The Good, The Bad, The Queen
The Good, The Bad, The Queen
Considering the major players involved in this album (Damon Albarn,Danger Mouse, Paul Simonon, Tony Allen, Simon Tong), The Good, The Bad, The Queen comes off as very, very low-key. This isn’t the album that you’ll love the minute you play it. It’s dark, moody, complex, and demanding. But even if you have patience with it, you never quite feel as rewarded as you would like.
Hissing Fauna, Are You The Destroyer?
This concept album from of Montreal certainly contains it’s share of oddities. The lyrics, the title and the tracks are all unique. But the sound is by far the strangest part of this album. It’s that certain mix of genres that defies any real description, and can only be described as indie pop. Each song is different from the one before it, and the albums hangs together very well as a whole. A great indie release.
I’ve been listening to Gruff Rhys’ new album, Candylion, for a few days now. So how is it? Not bad at all. The songs are original, and Rhys’ voice is as smooth as ever. The lyrics range from deep and meaningful (Skylor) to light and fluffy (Candylion), but each track generally hits its mark, with only a few missteps, like Cycle of Violence, which far too similar to the track that precedes it. Although Rhys only whips out his story-telling skills a few times, each story is entertaining. In particular, the 14-minute long Skylor! tells a great story, while still maintaining it’s musical oomph.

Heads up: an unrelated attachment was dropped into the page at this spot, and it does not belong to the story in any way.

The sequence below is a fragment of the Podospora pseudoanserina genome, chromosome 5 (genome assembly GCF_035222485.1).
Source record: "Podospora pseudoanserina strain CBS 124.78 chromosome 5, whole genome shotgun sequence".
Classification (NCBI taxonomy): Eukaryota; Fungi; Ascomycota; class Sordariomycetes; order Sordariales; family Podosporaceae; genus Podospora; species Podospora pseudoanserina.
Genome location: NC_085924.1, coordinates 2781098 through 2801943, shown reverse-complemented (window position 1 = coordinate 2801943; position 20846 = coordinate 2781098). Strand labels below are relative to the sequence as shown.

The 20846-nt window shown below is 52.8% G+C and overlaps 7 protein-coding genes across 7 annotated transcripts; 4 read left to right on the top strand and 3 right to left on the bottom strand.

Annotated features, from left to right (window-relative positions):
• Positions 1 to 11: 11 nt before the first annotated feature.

However, the album as a whole suffers from one major flaw; while the tracks are (mostly) all different from one another, each still feels like it could put you to sleep. I’m okay with a few tracks like that, as long as there’s something to wake me, here there isn’t. Even Skylor!, which focuses around a bomb on a plane, is pretty mellow. Overall, this is a pretty decent album, that suffers from a general lack of excitement.
Tracks To Download:
Beacon In The Darkness